*adapted from a Zero Energy Project article by Joe Emerson
In his new book, How to Avoid a Climate Disaster, Bill Gates identifies the need for the world to get to Zero Carbon by 2050 and the consequences to the global population if we do not. He uses Zero to quantify and provide a tool for measuring the effectiveness of various technologies for getting us there. Currently, the world emits 51 billion tons of greenhouse gases per year, and we need to get to Zero by 2050. The steps are measurable. The goal is ambitious but achievable. It will not be easy!
THE GREEN PREMIUM
Gates uses the idea of the “green premium” to describe the cost to replace an existing carbon-emitting technology with a zero-carbon technology that performs the same function. The green premium can be low or even negative for many energy conservation measures and some renewable energy sources because these cost less than the current practices. The green premium can be high for other technologies in which the low-carbon alternatives are undeveloped and technically complex. Gates suggests that technologies with a high green premium need significant funding for research and development with the goal of bringing down prices so they can be implemented worldwide before 2050.
THE “EASY” TASKS
Several significant zero-carbon technologies with a low “green premium” are poised for widespread acceptance, such as electric vehicles, solar and wind power, and heat pumps. Gates urges us to electrify everything we can and to move forward with a renewable smart grid. Gates emphasizes that we are not implementing the easier stuff at anywhere near the scale needed. “We should be building out renewables 5 to 10 times faster.”
THE “HARD” TASKS
Gates describes the more challenging technological breakthroughs that we will need to implement to get to zero, including:
- making zero-carbon cement, steel, and plastics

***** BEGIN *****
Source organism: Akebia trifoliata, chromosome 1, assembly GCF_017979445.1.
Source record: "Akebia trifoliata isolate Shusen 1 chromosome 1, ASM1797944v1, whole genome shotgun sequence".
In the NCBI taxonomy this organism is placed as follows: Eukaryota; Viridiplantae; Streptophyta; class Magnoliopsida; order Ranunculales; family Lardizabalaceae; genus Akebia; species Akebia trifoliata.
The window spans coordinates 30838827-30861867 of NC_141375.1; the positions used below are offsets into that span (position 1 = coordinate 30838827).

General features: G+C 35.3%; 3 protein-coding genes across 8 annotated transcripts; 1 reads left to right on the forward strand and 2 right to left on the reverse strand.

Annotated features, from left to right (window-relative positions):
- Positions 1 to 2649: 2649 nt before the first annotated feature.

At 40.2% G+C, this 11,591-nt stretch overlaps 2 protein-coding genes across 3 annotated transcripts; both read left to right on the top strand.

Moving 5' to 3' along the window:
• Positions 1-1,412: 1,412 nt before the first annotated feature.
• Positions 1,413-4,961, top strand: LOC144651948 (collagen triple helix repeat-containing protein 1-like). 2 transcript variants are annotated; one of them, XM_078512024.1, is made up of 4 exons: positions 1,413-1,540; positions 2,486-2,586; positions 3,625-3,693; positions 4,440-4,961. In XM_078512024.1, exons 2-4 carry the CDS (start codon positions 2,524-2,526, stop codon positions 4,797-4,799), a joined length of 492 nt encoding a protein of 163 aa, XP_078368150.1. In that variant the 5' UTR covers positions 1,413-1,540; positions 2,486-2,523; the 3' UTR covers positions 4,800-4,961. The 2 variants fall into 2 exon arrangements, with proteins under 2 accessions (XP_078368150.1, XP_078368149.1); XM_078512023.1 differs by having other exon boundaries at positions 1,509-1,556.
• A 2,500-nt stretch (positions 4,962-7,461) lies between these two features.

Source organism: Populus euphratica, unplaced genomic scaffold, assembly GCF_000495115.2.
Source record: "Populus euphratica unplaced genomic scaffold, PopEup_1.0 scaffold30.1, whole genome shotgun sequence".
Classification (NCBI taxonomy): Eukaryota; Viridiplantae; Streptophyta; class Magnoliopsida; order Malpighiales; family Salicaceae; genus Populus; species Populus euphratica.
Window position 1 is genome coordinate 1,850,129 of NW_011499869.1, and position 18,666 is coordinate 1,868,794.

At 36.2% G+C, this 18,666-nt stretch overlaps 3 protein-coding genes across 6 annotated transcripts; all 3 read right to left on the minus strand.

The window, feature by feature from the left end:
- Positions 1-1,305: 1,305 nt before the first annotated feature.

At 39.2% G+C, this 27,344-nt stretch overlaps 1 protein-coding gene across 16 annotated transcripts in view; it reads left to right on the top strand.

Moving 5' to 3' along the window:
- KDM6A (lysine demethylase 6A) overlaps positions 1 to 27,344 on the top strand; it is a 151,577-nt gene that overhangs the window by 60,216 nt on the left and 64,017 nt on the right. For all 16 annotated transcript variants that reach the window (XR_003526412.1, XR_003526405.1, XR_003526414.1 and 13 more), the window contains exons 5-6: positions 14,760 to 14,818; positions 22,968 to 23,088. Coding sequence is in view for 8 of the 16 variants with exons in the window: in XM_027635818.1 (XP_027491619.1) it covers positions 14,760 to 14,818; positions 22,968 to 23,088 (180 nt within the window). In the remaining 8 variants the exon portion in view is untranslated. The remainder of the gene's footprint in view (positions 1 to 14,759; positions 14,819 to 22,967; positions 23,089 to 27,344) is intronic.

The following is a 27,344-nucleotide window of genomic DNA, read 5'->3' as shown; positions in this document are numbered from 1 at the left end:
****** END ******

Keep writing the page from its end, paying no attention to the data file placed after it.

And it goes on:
- formulating aviation, shipping, and long-haul trucking fuels
- implementing climate positive agriculture practices
- building integrated super smart grids
- handling the intermittency (both daily and seasonal) problem posed by renewable power generation.
For that, he calls for research into improved battery storage, clean hydrogen, and small-scale, safe, inexpensive nuclear power. To get transportation fuels to zero, he advocates for more research and development on clean hydrogen and low-carbon biofuels. And he stresses the need for more research into zero-carbon steel, concrete, and plastics to make them price competitive with existing materials.
GETTING TO ZERO BY 2030 OR 2050?
Gates believes that a 2030 target to reach zero carbon is an unrealistic deadline and that shifting to natural gas to reduce carbon by then is a dead end. We should develop and implement solutions that get us to zero even though it may take more time. While we are doing the crucial research on the hard tasks, we need to go full throttle with implementing the easier ones. To do that, we need to lower the green premium across the board.
LOWERING GREEN PREMIUMS
Gates points out that the price differential between electric vehicles and gas-fueled vehicles will disappear by 2030 due to increased scale of production and ongoing innovation. He indicates that the greater fuel savings and lower maintenance costs of electric cars already brings the green premium very close to zero. This downward curve that is happening with EVs is also happening with solar panels, wind turbines, and batteries, as well as energy-efficient heat pumps and induction stovetops. Lowering the green premium for these technologies could be as simple as creating an aggressive nationwide program of education, marketing, and financial incentives.
ZERO ENERGY HOMES AND BUILDINGS
Here are some suggestions for building professionals to help lower green premiums. These are not specified by Gates, but are in line with what he believes is needed. Over the next 10 years, we can immediately use a wide variety of easy off-the-shelf technologies, such as heat pumps, solar panels, induction stove tops, electric vehicle chargers, advanced air sealing, super insulation, and high-efficiency factory homes. These technologies can best be implemented by constructing all-electric zero energy or zero energy ready homes and buildings, with the goal that all new construction be zero energy by 2030.
A BREATH OF FRESH AIR, A COLD BATH, AND A COMPREHENSIVE PLAN
Bill Gates’ path to zero is a breath of fresh air because it is based on science and economic realities. At the same time, it feels like a cold shower because the task is complex. He doesn’t greenwash the challenges, but rather, quantifies their complexities, asks the hard questions, and puts a price tag on the solutions. He challenges us to quantify the effectiveness and costs of the various strategies for getting from 51 billion tons of greenhouse gas emissions per year to zero.
His plan for getting to zero carbon by 2050 calls on citizens, consumers, corporations, and governments to take appropriate actions. As a businessman and philanthropist, he stresses the need for zero carbon technologies to become more affordable than current ones, so they will be more accessible worldwide. Bill Gates’ book should be in the hands of every citizen. It is a roadmap we all must follow together.